Richard Borreca

On Politics


Sunday, September 29, 2002

Numbers make weird
election even weirder

This is the election season where nothing is as it appears. The discrepancies are clearest when you can look at the election by the numbers.

For instance, who won the Democratic primary race for governor? Lt. Gov. Mazie Hirono won, but when you parse the returns, you find that Hirono won the election on the basis of the absentee ballot. She won 4,134 more absentee votes than Rep. Ed Case.

But Hirono lost the regular election by 1,531 votes. Election analysts such as pollster Don Clegg put the vote difference as a function of the effort put into the absentee vote by Case and Hirono.

"He didn't have enough troops or money for an real effort to maximize his supporters to go vote absentee," Clegg said.

Ed Case's campaign for the Democratic gubernatorial nomination was building momentum during the week leading up to the primary election, but it peaked too late for him to win. Case greeted supporters on election night last weekend.

For his part, Case says he thinks the absentee vote proves his point that his campaign was a snowball turning into an avalanche as it went downhill, gathering force and momentum.

"We knew we were accelerating, especially during that absentee vote period," Case said. During that time, roughly two weeks before the election, polls showed that Case was rapidly rising, going from a 26-point deficit to being nearly tied with Hirono.

As it always is in elections, it turned out to be a matter of timing. Case now has just a bit more proof to his own gloomy calculations that he was just a few days away from a victory.

The just-concluded primary election brings up another set of numbers that aren't all they seem to be -- the number of people who voted.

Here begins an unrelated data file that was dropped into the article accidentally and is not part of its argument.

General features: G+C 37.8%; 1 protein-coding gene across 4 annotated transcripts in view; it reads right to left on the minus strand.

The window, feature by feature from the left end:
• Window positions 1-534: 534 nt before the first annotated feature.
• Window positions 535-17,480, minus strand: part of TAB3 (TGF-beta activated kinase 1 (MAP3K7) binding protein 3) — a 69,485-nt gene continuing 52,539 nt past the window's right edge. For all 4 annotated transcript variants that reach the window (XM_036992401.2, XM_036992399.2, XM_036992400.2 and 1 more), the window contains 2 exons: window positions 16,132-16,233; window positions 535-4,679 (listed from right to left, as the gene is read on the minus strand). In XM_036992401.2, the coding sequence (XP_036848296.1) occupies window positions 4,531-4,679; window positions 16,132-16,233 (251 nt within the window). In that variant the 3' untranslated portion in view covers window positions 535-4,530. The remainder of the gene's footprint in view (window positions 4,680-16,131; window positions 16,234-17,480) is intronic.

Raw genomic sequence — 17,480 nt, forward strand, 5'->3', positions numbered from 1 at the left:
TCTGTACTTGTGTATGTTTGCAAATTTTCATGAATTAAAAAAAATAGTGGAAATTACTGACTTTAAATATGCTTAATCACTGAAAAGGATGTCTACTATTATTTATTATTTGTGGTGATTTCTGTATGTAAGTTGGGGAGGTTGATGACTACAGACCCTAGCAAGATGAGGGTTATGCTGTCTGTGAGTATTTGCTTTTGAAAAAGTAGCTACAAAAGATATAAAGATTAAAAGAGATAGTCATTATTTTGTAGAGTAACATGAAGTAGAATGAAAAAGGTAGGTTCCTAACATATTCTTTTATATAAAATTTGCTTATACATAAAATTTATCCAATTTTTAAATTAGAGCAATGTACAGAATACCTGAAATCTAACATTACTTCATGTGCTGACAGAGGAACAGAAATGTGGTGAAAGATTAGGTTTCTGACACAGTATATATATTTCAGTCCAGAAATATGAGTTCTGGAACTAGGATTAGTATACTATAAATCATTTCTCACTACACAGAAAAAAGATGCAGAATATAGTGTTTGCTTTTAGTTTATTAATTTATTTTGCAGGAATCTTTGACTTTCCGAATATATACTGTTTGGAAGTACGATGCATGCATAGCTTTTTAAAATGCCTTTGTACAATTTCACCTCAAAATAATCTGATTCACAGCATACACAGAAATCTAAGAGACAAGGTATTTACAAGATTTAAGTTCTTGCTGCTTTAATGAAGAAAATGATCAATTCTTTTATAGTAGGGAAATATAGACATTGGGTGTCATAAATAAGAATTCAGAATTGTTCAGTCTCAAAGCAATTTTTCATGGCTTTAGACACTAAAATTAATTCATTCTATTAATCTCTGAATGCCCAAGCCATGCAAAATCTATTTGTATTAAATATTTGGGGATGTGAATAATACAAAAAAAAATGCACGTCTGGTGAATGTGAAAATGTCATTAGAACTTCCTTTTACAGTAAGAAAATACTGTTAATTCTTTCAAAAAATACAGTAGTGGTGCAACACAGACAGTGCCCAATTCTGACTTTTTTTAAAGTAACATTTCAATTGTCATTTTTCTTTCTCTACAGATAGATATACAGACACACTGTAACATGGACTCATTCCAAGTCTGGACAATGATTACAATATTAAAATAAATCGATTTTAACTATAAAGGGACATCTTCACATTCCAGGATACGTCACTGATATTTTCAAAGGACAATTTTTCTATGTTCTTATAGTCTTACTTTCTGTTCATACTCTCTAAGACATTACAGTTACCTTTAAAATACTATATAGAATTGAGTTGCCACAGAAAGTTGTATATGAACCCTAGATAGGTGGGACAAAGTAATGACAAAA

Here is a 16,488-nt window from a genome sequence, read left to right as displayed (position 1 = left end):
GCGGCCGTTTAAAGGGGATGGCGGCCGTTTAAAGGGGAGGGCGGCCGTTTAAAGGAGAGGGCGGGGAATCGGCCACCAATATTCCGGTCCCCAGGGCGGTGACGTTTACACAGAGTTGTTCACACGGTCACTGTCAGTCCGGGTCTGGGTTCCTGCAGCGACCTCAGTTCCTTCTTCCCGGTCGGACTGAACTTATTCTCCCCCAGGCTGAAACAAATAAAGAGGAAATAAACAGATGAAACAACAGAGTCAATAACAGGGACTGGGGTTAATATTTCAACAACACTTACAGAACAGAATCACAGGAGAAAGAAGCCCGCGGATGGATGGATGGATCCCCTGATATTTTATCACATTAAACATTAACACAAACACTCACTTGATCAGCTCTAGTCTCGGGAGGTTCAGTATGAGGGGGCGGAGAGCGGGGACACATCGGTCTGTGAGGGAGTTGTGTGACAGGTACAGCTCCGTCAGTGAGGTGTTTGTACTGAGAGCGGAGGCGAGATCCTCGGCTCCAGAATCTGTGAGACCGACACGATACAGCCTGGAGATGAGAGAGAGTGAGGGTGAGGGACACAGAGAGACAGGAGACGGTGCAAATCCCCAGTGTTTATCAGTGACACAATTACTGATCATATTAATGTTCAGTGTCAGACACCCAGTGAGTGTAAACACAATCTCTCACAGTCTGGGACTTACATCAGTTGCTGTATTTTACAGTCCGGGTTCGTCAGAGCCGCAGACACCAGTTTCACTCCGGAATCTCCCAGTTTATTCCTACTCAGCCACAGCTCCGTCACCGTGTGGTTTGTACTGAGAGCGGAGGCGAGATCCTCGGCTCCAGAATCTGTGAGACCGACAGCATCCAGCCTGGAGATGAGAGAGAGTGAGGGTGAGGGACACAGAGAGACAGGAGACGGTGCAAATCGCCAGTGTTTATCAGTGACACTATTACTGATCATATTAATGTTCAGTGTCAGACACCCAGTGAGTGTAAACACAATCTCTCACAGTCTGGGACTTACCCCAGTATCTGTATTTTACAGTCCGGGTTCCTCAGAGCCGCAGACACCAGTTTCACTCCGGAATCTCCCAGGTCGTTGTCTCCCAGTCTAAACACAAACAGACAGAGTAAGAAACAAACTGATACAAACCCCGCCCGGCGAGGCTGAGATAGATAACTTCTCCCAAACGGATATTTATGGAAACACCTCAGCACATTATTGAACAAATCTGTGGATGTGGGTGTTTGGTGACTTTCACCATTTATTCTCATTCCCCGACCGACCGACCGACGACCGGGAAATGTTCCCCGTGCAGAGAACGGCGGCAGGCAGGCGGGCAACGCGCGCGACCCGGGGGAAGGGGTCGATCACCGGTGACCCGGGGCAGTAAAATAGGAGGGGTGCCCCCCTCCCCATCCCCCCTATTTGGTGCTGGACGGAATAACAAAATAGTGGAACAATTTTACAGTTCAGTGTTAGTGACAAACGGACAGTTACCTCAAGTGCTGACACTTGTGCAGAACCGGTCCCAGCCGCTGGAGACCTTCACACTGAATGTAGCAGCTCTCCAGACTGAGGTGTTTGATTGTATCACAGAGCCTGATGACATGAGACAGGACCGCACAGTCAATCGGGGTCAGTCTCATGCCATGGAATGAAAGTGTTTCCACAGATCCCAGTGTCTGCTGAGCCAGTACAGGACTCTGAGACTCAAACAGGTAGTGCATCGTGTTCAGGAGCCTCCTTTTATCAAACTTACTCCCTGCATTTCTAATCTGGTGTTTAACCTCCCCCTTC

Coming up to and even during election day, it appeared that Hawaii was going to set another record for poor voter turnout. In the primary election of 2000, only 41.7 percent of those registered actually voted. Last week the number was just slightly worse, 41.1 percent. But there is a good argument to be made that the actual numbers of registered voters is not the reported 667,000, but the 535,000 who have actually registered to vote in the last election.

Under federal law, state elections officials must keep voters on the books even if they failed to vote in the last three elections. Hawaii used to bounce them if they missed one election cycle.

So back then, with a smaller voter base, we were voting at a 70 to 65 percent rate. Now, if you calculate the new figures, the rate comes in around 51 percent, according to figures prepared by Kitty Lagareta, an official voting observer, supporter of GOP candidate for governor Linda Lingle and president of Communication Pacific.

But even Lagareta agrees that this increase only raises us from miserable to mediocre.

Richard Borreca writes on politics every Sunday in the Star-Bulletin.
He can be reached at 525-8630 or by e-mail at

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